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G.R. No. 224144 – 828 SCRA 482 – 811 Phil. 861 – Remedial Law – Special Proceedings – Settlement of Estate – Jurisdiction of Probate Courts; No need for a separate proceeding for declaration of heirship for purposes of asserting right as an heir; Successional rights start upon the death of the decedent
In 1937, a 6,000 square meter lot was sold to Andres Bas and Pedro Bas.
In 1939, Pedro sold his share to Faustina Manreal. Thereafter, the same share was transferred to others either by way of inheritance or sale until the same was sold to Norberto Bas. When Norberto died in 1995, the same portion was inherited by Lolita Capablanca.
Lolita tried to register her property but her application for registration was denied. Lolita learned that the title pertaining to the 6,000 square meter lot was partially cancelled. Lolita then filed a complaint for the annulment of the subsequent titles.
The Heirs of Pedro Bas, in one of their grounds in objecting to the complaint filed by Lolita, raised the argument that Lolita must first seek judicial declaration that she is an heir of Norberto before she may file the action for annulment.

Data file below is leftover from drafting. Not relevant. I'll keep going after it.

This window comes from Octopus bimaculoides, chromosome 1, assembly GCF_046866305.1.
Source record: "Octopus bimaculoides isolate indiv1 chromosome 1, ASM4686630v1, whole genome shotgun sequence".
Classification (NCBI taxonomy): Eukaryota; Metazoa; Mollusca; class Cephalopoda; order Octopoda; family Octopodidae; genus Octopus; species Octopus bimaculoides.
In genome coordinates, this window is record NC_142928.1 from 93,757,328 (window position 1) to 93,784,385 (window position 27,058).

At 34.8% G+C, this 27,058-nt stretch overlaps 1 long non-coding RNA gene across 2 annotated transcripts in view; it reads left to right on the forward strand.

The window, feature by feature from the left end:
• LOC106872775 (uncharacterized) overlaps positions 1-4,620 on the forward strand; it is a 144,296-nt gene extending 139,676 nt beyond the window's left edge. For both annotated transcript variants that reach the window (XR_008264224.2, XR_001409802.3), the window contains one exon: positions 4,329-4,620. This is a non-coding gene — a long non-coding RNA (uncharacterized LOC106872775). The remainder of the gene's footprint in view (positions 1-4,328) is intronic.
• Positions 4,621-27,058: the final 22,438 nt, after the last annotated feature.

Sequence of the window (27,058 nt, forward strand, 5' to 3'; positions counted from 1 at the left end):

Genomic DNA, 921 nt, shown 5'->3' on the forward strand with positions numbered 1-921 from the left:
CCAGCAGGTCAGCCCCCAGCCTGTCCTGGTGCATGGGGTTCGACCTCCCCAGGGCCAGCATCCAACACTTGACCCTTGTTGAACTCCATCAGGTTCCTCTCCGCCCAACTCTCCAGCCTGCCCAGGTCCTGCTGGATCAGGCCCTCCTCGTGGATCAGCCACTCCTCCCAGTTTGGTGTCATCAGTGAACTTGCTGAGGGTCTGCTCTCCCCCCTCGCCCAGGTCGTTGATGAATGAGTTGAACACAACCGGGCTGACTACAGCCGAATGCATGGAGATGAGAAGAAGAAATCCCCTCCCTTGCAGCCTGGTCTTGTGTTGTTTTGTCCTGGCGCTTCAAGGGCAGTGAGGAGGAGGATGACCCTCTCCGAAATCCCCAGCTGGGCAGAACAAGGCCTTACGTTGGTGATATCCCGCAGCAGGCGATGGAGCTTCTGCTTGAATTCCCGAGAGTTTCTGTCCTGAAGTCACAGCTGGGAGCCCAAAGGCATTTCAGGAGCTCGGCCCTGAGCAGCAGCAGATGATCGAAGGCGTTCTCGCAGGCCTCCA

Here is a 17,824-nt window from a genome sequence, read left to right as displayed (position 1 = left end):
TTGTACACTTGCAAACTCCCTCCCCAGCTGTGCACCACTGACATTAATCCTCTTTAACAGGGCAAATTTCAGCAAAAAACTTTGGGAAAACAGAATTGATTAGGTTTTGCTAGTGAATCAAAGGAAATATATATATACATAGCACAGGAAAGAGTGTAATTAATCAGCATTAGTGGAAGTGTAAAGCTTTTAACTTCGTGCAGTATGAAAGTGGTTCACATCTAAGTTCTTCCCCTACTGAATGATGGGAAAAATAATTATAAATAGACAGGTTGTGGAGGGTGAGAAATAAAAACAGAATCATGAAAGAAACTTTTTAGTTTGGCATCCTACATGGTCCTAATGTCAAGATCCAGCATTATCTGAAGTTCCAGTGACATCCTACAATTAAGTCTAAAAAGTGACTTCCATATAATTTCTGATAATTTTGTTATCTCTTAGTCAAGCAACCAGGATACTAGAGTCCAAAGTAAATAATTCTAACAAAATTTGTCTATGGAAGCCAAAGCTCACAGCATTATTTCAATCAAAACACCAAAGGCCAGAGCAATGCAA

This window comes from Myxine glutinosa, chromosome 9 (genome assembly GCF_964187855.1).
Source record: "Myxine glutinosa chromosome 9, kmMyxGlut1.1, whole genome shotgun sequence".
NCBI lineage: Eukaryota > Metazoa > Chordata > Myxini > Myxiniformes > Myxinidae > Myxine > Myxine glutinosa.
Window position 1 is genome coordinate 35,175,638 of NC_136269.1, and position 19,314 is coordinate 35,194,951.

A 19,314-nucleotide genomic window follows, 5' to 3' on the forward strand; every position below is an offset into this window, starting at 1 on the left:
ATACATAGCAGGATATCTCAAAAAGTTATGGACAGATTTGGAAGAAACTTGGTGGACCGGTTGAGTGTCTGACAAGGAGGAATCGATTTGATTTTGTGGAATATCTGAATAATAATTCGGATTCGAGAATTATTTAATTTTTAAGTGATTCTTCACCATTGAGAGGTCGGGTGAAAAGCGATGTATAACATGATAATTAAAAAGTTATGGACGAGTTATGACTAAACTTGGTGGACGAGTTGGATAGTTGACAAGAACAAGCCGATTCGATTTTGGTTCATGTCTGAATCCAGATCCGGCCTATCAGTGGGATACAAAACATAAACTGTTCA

ISSUE: Whether or not the contention of the Heirs of Pedro Bas is correct.
HELD: No. There is no need for a separate proceeding for a declaration of heirship in order to resolve Lolita’s action for cancellation of titles of the property. The dispute in this case is not about the heirship of Lolita to Norberto. No judicial declaration of heirship is necessary in order that an heir may assert his or her right to the property of the deceased.
The right to assert a cause of action as an heir, although he has not been judicially declared to be so, if duly proven, is well settled in this jurisdiction. This is upon the theory that the property of a deceased person, both real and personal, becomes the property of the heir by the mere fact of death of his predecessor in interest, and as such he can deal with it in precisely the same way in which the deceased could have dealt, subject only to the limitations which by law or by contract may be imposed upon the deceased himself.